The Olympus FE-110 is an entry-level digital
camera for those most particularly interested
only in an affordable snapshooter. If you are
into photography, and want to learn and grow in
it, the Olympus FE-110 does not have the features
or image quality you need for that.
But if you are looking for an affordable present
for a young child or an easy-to-use point-and-shoot
for someone who wants to use it for their blogs,
we would recommend that you look into the Olympus
FE-110 instead of a "no-name" brand.
Besides getting Olympus support, you would also
get a quality Olympus lens, a well-built body,
easy menu structure and peace of mind.
The Olympus FE-110 is not a low-light camera.
When there's enough light, the AF works well enough.
But in low-light, though the camera indicates
that the AF has locked, it is not accurate.
This is especially true in Super Macro mode,
where getting a sharp picture is very difficult
to achieve, with the AF hunting a lot and passing
the in-focus point to eventually stopping at an
out-of-focus point. One reason is because not
enough light can reach the subject with the lens
that close. For example, I just could not get
the Super Macro picture in the Image Quality section
to lock focus properly (focus on the left eye
and eyelid) until I shone a light onto the subject.
An AF-assist Illuminator is sorely missing here.
But, as the picture shows, when it does have
enough light and contrast, focus is tack sharp.
The onboard flash is on the weak side and will
work well only for portraits.
Concerning the ISO range, I was not able to coax
the camera to use ISO 320 even when the light
level was so low that an underexposure resulted.
The lowest ISO I've been able to obtain is ISO
250, but unfortunately the picture was out of
The lens slides in and out and zooms pretty loudly.
It's not fast in startup, shot to shot, and playback
times, and shutter lag is slight if you pre-focus
but about 1 sec. including AF.
(38mm, 35mm equivalent)
At 2.8x optical zoom only, that's not much zoom,
So I decided to test out the 4x digital zoom (which
I usually don't bother with at all). Combined
with optical zoom, the total zoom is 11x. The
zoom is seamless, with a slight pause between
the optical and digital zoom, so you need to be
aware of not accidentally moving into digital
zoom. The reason is because the quality of the
image quickly degrades when you start using digital
zoom [ Optical
vs. Digital Zoom ]. Rule of thumb is that,
when using digital zoom, you may get away with
it when printing at small size or for Web display;
just don't expect to be able to enlarge and print
The file numbering resets eveytime after you
download and erase all images. This is a nuisance
if you do that a number of times in the same day
(as I do), requiring either the creation of a
new folder or renaming the images.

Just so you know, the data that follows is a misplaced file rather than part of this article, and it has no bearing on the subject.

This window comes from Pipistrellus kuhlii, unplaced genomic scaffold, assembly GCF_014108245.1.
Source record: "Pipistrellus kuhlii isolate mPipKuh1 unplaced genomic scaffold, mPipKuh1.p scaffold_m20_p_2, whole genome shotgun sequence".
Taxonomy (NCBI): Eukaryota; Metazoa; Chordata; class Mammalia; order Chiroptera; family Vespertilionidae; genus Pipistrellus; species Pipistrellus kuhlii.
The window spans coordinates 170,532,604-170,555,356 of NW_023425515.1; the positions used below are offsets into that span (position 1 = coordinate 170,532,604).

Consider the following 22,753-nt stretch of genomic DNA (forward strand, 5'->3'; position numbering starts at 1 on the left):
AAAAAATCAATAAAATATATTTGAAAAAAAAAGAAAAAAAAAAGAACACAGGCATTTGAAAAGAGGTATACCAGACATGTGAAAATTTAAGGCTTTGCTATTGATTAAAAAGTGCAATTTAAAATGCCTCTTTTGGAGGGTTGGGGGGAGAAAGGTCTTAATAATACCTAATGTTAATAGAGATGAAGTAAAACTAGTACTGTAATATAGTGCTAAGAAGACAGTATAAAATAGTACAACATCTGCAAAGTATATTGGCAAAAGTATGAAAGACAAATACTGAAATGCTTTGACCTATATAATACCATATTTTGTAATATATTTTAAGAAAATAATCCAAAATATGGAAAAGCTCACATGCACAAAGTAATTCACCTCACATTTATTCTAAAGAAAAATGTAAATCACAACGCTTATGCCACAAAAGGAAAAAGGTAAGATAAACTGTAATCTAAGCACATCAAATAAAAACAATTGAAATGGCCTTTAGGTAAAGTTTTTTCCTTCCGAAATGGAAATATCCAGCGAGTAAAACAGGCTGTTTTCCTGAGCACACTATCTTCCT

When you launch Olympus Master 1.3.1, it searches
for any updates and offers to update to a new
version. I click yes and the update installation
fails, so I recommend that you do not update this
way. Probably some conflict with my anti-virus
or firewall software. Anyway, the Olympus Master
is not able to recognize my review FE-110 camera,
so I simply use drag-and-drop in Windows Explorer,
and then index in Olympus Master.
The Olympus FE-110 does not have a viewfinder
and has only a small 1.5 in. LCD monitor. With
130,000 pixels resolution, it is very clear with
a fast enough refresh rate for a smooth display.
However, in low-light, the display will skip.
There is no gain-up in low-light.
The rubber Terminal Cover swings wide open, which
makes it easy to connect the USB/AV cables.
The Olympus Master software is very user-friendly
and displays all info on one screen, including
EXIF info and Histogram. You can do basic image
editing: Rotate, Crop, Instant Fix, Red-Eye, Color
As usual for Olympus, the Olympus FE-110 only
has a printed Quick Start Guide and Basic Instruction
Manual. The Advanced Manual is on CD in pdf format
The camera has about 28MB of internal memory
data that will store about 7 SHQ (2560 x 1920
pixels) images or 22 HQ (2560 x 1920 pixels) images;
this is not bad in a pinch. The 28MB internal
memory will hold about 1 min. 25 sec. of HQ (320x240)
movie or 5 min. 40 sec. of SQ (160x120) movie.
A 512MB xD-Picture Card will hold approx. 140
SHQ (2560 x 1920 pixels) images, 415 HQ (2560
x 1920 pixels) or approx. 26 min. 30 sec. of HQ
(320x240) movie. We recommend at least 512MB or
even 1GB, if you can afford it.
Many readers ask about a first-time camera for
a young son or daughter they want to start introducing
to photography. Instead of buying a "no-name"
brand, check out the Olympus FE-110. It's
as affordable, you get an Olympus-branded lens,
and even though the image quality is not the best
(check out the Olympus
FE-110 Photo Gallery and decide for yourself
if they are good enough for your needs), they
are nonetheless consistent. Compact and light,
it is also point-and-shoot simple to use for a